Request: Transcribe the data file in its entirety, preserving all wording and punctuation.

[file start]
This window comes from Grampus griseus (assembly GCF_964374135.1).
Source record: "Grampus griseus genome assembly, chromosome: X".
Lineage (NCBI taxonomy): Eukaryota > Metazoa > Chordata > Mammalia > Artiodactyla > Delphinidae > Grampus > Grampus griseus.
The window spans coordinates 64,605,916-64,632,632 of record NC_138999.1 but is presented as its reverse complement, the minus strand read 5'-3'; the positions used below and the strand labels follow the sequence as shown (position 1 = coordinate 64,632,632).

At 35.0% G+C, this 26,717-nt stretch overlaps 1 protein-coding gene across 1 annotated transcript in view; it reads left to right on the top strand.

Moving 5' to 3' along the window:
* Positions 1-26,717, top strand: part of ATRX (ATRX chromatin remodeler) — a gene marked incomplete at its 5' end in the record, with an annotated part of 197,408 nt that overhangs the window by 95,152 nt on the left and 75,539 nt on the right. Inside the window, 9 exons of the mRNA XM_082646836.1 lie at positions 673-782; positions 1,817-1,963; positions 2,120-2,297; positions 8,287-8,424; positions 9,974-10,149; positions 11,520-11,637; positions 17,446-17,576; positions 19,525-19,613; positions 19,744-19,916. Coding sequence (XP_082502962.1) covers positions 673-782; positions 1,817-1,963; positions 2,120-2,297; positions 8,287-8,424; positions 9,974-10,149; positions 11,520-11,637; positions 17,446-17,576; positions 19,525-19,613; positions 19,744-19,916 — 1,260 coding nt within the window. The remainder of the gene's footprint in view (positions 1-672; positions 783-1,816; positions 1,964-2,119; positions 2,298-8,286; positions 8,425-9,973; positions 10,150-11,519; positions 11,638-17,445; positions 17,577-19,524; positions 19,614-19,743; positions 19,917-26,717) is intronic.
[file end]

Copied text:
This window comes from Grampus griseus (assembly GCF_964374135.1).
Source record: "Grampus griseus genome assembly, chromosome: X".
Lineage (NCBI taxonomy): Eukaryota > Metazoa > Chordata > Mammalia > Artiodactyla > Delphinidae > Grampus > Grampus griseus.
The window spans coordinates 64,605,916-64,632,632 of record NC_138999.1 but is presented as its reverse complement, the minus strand read 5'-3'; the positions used below and the strand labels follow the sequence as shown (position 1 = coordinate 64,632,632).

At 35.0% G+C, this 26,717-nt stretch overlaps 1 protein-coding gene across 1 annotated transcript in view; it reads left to right on the top strand.

Moving 5' to 3' along the window:
* Positions 1-26,717, top strand: part of ATRX (ATRX chromatin remodeler) — a gene marked incomplete at its 5' end in the record, with an annotated part of 197,408 nt that overhangs the window by 95,152 nt on the left and 75,539 nt on the right. Inside the window, 9 exons of the mRNA XM_082646836.1 lie at positions 673-782; positions 1,817-1,963; positions 2,120-2,297; positions 8,287-8,424; positions 9,974-10,149; positions 11,520-11,637; positions 17,446-17,576; positions 19,525-19,613; positions 19,744-19,916. Coding sequence (XP_082502962.1) covers positions 673-782; positions 1,817-1,963; positions 2,120-2,297; positions 8,287-8,424; positions 9,974-10,149; positions 11,520-11,637; positions 17,446-17,576; positions 19,525-19,613; positions 19,744-19,916 — 1,260 coding nt within the window. The remainder of the gene's footprint in view (positions 1-672; positions 783-1,816; positions 1,964-2,119; positions 2,298-8,286; positions 8,425-9,973; positions 10,150-11,519; positions 11,638-17,445; positions 17,577-19,524; positions 19,614-19,743; positions 19,917-26,717) is intronic.